The other day I posted a link to a website showing some case summaries of various first instance decisions. One angry reader commented: “I’m surprised this is publicised on the blog as useful case summaries – will we now all be submitting every DJ decision and taking it as Gospel?”
I see no reason to interfere with the long-established tradition amongst law costs draftsmen and costs lawyers to treat a decision made late on a Friday afternoon by a Deputy District Judge, sitting in Worthing County Court, on the appropriate grade of fee earner to allow in a public liability tripping claim, as being binding on all other members of the judiciary for similar claims. Indeed, surely there is no need to even produce a copy of a judgment or transcript, one can simply tell a judge that: “Costs Officer So-and-So always allows me a rate of £200 per hour for this type of case” and the judge will be obliged to allow the same.
Of course, aside from the issue of whether first instance decisions are binding or not, there are often no higher authorities on a given issue of costs law. Therefore these decisions can often throw useful light on the various arguments that can be run, and a well delivered judgment can provide an extremely helpful summary of what can otherwise be quite complex issues.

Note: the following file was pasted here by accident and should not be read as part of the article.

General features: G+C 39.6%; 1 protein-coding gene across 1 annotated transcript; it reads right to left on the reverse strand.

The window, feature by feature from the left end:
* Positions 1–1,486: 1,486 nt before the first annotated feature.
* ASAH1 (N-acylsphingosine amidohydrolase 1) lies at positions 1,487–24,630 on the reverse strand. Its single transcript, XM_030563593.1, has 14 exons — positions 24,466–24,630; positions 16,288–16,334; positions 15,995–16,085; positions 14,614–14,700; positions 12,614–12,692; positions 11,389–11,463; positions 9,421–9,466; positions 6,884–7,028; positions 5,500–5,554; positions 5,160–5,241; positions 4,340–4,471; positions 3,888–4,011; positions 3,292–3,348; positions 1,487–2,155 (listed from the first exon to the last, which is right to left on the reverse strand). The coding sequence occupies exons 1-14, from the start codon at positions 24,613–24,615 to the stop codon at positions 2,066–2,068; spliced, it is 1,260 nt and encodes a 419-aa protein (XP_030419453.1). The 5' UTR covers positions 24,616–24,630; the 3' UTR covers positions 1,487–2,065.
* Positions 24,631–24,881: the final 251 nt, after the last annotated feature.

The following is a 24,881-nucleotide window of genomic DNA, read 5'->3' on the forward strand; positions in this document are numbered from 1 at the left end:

With the above in mind, here is a link to the interesting decision in Faisel v Lancashire County Council, Preston County Court (25 May 2012) concerning the situation where the original firm of solicitors ceases to act following them going into administration. Where they are acting under a CFA, are their costs recoverable at the conclusion of a case? This issue usually comes down to a question of analysis of the terms of the CFA that deal with termination of the agreement before the successful conclusion of the claim and how the Court determines the agreement was ended.
Here the District Judge appears to have concluded, although not exactly expressing himself in these terms, that it was the decision of the Claimant to terminate the original agreement (notwithstanding the fact that the original solicitors were already in administration), and the terms of the CFA therefore allowed for the solicitors to recover their costs in this situation.
Thank you to Paul Tidman of County Cost Consultants for providing a copy of this judgment.